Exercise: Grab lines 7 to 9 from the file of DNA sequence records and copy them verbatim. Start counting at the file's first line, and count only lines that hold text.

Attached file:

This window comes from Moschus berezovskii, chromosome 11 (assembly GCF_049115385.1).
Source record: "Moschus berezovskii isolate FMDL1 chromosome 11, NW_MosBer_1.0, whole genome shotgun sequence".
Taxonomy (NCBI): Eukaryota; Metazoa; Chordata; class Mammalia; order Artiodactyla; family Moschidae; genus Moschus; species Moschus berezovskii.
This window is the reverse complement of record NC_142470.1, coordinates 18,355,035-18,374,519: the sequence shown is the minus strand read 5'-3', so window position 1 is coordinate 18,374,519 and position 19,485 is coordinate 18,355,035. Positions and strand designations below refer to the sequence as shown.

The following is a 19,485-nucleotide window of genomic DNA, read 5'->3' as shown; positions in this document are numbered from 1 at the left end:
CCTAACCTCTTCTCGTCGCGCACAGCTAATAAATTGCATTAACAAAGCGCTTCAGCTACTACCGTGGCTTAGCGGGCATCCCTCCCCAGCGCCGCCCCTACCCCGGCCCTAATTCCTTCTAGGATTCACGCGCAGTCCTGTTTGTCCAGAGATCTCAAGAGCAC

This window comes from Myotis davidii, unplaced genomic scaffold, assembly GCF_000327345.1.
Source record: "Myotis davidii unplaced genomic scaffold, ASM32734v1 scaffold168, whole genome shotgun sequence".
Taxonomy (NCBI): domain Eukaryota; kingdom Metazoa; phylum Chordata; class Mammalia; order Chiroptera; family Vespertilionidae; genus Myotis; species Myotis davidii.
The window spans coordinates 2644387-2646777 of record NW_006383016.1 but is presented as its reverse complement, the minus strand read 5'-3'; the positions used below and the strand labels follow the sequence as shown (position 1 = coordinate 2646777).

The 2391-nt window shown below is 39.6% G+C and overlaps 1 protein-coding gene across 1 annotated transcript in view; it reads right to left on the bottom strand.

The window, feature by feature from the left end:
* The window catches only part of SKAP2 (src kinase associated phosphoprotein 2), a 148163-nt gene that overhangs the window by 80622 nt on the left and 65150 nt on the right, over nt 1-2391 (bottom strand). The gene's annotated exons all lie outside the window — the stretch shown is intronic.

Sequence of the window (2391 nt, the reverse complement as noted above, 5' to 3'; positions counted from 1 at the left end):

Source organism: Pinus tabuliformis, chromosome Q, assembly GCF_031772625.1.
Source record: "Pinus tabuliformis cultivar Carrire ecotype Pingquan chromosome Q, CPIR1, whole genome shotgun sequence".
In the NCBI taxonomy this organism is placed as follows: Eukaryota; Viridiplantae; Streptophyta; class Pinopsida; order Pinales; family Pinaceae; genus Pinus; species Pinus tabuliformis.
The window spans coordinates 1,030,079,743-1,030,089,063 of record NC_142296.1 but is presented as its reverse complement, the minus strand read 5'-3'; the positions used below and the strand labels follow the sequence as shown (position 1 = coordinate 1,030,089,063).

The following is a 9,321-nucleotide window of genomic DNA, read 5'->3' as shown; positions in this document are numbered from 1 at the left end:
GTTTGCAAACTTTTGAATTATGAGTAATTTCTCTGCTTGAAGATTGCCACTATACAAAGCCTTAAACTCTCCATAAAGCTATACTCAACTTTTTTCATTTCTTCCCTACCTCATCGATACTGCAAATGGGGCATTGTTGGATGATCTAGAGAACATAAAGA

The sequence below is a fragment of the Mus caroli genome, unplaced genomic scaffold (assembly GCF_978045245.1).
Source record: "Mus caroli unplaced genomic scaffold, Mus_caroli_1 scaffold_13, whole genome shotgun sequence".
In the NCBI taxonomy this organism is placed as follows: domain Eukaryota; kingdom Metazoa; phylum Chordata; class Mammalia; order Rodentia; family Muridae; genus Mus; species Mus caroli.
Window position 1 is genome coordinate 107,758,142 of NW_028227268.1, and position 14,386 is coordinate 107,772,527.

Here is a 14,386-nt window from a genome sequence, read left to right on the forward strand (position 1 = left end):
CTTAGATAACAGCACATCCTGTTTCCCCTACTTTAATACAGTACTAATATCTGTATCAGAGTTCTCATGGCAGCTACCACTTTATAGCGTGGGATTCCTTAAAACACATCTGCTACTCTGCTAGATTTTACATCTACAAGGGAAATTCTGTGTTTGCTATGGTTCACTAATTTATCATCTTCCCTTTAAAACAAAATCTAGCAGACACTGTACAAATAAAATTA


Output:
This window comes from Myotis davidii, unplaced genomic scaffold, assembly GCF_000327345.1.
Source record: "Myotis davidii unplaced genomic scaffold, ASM32734v1 scaffold168, whole genome shotgun sequence".
Taxonomy (NCBI): domain Eukaryota; kingdom Metazoa; phylum Chordata; class Mammalia; order Chiroptera; family Vespertilionidae; genus Myotis; species Myotis davidii.